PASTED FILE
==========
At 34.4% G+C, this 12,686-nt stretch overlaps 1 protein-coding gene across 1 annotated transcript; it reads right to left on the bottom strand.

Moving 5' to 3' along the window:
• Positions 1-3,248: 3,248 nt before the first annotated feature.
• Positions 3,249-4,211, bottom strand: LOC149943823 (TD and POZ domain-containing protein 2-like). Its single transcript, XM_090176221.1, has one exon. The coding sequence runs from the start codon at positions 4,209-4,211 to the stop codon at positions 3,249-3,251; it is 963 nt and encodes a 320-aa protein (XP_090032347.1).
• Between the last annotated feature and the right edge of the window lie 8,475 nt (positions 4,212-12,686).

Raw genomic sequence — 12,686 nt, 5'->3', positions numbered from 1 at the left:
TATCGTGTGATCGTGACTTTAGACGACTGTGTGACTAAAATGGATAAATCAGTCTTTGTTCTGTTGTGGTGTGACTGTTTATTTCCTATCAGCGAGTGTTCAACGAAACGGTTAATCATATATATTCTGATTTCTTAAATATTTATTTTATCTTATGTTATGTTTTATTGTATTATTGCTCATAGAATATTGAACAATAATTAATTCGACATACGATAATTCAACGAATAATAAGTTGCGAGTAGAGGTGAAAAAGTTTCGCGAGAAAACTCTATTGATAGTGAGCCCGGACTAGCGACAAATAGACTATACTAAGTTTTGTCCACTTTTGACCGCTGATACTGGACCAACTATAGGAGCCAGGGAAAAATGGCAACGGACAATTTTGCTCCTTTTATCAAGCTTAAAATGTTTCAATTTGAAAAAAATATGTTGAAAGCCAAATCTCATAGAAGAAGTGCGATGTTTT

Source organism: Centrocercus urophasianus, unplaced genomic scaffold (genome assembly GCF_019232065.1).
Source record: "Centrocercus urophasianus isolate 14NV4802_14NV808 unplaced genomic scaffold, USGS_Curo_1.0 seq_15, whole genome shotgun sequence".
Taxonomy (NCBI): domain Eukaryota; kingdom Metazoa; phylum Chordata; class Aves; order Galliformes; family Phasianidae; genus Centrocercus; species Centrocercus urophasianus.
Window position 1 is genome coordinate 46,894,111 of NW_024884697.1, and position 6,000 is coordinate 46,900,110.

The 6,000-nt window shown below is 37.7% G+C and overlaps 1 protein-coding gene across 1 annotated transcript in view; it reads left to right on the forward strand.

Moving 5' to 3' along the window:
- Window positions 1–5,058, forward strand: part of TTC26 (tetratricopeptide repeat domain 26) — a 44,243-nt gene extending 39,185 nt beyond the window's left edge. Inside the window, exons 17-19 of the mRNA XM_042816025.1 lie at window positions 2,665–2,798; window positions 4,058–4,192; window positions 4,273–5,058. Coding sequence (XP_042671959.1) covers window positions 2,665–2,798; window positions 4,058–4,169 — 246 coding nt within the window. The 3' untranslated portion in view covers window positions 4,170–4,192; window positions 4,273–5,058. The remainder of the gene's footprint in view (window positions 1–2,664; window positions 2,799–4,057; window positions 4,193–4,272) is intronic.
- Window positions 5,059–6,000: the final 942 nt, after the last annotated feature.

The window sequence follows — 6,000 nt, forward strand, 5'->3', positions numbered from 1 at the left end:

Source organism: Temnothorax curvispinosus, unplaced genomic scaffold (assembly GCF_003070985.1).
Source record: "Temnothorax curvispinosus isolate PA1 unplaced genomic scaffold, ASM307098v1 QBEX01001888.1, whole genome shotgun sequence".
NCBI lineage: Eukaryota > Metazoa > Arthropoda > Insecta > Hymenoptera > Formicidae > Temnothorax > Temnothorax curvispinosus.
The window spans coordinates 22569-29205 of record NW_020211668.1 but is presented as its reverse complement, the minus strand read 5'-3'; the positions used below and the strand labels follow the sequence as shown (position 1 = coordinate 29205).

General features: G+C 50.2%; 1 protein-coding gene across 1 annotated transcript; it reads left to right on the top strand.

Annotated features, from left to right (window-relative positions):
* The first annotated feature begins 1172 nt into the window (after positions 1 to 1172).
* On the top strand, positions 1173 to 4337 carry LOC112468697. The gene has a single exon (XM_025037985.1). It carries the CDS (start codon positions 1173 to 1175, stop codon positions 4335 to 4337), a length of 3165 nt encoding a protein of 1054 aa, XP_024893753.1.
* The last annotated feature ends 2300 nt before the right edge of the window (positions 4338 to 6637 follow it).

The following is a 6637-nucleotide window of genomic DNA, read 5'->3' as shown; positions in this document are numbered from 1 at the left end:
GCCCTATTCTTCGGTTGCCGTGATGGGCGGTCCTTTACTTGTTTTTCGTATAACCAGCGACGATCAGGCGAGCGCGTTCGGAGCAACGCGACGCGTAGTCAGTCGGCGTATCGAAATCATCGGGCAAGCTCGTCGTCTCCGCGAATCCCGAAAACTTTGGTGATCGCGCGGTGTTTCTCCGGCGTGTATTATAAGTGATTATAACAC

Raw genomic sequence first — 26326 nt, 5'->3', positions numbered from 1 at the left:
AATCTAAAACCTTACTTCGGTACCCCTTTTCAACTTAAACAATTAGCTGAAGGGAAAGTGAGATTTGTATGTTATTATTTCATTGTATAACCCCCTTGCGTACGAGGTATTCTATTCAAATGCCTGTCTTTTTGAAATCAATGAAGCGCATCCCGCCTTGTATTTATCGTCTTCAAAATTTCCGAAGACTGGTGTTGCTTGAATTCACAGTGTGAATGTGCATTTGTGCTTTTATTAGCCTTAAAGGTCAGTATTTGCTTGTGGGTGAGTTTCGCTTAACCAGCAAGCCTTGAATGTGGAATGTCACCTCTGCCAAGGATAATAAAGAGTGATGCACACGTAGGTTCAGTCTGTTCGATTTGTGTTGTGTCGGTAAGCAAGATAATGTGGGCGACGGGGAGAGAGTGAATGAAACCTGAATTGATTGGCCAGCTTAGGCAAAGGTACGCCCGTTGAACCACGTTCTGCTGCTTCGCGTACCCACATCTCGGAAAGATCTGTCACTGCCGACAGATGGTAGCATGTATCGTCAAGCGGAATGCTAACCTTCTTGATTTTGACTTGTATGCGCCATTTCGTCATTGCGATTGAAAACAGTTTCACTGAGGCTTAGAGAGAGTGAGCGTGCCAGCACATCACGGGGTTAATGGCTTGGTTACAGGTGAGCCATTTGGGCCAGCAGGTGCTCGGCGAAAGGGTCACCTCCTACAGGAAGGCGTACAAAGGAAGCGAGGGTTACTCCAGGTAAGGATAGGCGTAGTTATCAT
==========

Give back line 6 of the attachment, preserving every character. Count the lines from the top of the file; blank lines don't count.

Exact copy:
Raw genomic sequence — 12,686 nt, 5'->3', positions numbered from 1 at the left: